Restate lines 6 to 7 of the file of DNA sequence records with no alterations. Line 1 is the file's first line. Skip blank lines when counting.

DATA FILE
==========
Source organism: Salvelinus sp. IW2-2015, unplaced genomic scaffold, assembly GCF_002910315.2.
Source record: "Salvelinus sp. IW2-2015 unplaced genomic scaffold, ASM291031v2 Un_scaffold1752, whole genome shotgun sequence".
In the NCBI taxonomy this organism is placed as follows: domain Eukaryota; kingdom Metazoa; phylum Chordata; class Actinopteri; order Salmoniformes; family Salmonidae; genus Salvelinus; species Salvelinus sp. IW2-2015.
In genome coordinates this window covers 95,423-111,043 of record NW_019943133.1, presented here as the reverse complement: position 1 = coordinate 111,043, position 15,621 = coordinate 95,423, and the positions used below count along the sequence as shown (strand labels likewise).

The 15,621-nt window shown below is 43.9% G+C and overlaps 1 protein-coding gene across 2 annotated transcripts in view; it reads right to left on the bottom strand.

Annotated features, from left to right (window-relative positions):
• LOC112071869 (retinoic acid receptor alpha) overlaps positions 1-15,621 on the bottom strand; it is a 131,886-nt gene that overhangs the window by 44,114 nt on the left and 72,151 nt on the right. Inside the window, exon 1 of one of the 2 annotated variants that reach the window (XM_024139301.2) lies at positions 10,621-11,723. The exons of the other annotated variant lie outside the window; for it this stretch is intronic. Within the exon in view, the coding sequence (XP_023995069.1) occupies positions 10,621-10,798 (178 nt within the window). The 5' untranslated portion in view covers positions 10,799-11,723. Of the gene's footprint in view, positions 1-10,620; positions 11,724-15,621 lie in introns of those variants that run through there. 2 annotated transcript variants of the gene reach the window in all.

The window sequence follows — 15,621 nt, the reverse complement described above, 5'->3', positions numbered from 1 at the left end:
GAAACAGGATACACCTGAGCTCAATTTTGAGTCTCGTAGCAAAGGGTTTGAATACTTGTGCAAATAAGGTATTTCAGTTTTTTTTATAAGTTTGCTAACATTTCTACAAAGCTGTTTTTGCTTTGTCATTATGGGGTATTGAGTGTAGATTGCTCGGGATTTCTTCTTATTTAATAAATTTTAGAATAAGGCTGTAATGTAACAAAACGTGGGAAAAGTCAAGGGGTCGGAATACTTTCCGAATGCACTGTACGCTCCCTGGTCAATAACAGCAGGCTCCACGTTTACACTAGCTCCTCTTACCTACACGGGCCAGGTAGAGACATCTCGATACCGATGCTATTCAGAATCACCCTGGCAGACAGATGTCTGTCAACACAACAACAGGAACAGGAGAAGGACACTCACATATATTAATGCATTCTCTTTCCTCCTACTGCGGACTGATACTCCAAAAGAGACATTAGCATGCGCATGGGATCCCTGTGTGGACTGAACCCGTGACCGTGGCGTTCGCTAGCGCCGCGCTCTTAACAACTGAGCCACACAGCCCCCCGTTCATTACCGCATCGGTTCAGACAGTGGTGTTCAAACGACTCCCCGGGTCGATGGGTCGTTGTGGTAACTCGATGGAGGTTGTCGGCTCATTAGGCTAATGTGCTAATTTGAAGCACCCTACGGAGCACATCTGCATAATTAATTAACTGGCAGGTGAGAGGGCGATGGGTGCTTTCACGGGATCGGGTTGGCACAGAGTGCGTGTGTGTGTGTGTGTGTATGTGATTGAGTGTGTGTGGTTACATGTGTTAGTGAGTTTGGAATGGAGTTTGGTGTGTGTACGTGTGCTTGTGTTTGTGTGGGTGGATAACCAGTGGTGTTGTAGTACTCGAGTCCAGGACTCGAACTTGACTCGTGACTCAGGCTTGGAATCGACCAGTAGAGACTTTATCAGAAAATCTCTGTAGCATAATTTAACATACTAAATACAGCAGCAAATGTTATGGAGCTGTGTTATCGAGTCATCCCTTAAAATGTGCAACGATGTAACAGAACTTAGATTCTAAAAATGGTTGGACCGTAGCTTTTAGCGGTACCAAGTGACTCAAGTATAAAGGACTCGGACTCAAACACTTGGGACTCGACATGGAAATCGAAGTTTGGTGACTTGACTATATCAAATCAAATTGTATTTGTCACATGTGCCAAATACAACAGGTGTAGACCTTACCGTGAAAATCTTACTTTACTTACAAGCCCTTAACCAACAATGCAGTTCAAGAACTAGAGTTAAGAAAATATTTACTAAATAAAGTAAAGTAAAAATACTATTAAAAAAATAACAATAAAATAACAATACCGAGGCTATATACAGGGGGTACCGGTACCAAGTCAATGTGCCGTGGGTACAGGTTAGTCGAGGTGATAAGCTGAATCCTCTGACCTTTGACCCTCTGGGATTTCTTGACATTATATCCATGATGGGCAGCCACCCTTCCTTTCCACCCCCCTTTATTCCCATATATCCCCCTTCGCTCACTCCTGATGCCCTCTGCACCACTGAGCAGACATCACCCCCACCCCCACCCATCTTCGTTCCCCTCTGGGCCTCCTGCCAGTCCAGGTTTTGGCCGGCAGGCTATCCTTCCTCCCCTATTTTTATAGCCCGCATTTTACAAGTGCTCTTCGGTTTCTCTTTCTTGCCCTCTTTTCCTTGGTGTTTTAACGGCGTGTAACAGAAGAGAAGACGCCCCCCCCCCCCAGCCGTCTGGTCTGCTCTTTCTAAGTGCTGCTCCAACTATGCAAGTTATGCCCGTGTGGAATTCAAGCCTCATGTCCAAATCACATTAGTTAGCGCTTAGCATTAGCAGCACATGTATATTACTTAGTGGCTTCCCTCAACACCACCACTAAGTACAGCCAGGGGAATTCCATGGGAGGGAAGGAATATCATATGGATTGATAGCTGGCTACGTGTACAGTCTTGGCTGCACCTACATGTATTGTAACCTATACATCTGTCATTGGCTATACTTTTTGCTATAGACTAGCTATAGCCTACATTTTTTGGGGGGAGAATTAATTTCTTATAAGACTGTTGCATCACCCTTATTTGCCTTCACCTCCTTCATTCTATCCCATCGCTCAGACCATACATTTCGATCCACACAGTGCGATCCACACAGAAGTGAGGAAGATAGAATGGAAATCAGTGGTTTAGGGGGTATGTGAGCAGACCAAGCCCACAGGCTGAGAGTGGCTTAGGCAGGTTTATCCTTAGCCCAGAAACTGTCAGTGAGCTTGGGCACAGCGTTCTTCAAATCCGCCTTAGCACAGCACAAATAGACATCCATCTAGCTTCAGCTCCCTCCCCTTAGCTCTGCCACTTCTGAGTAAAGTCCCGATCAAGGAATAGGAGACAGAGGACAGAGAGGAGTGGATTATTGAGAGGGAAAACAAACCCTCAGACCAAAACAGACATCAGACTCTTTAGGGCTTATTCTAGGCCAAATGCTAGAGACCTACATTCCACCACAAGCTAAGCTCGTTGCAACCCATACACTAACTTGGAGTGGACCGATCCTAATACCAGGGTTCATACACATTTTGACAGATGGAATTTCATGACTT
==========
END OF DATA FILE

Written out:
Annotated features, from left to right (window-relative positions):
• LOC112071869 (retinoic acid receptor alpha) overlaps positions 1-15,621 on the bottom strand; it is a 131,886-nt gene that overhangs the window by 44,114 nt on the left and 72,151 nt on the right. Inside the window, exon 1 of one of the 2 annotated variants that reach the window (XM_024139301.2) lies at positions 10,621-11,723. The exons of the other annotated variant lie outside the window; for it this stretch is intronic. Within the exon in view, the coding sequence (XP_023995069.1) occupies positions 10,621-10,798 (178 nt within the window). The 5' untranslated portion in view covers positions 10,799-11,723. Of the gene's footprint in view, positions 1-10,620; positions 11,724-15,621 lie in introns of those variants that run through there. 2 annotated transcript variants of the gene reach the window in all.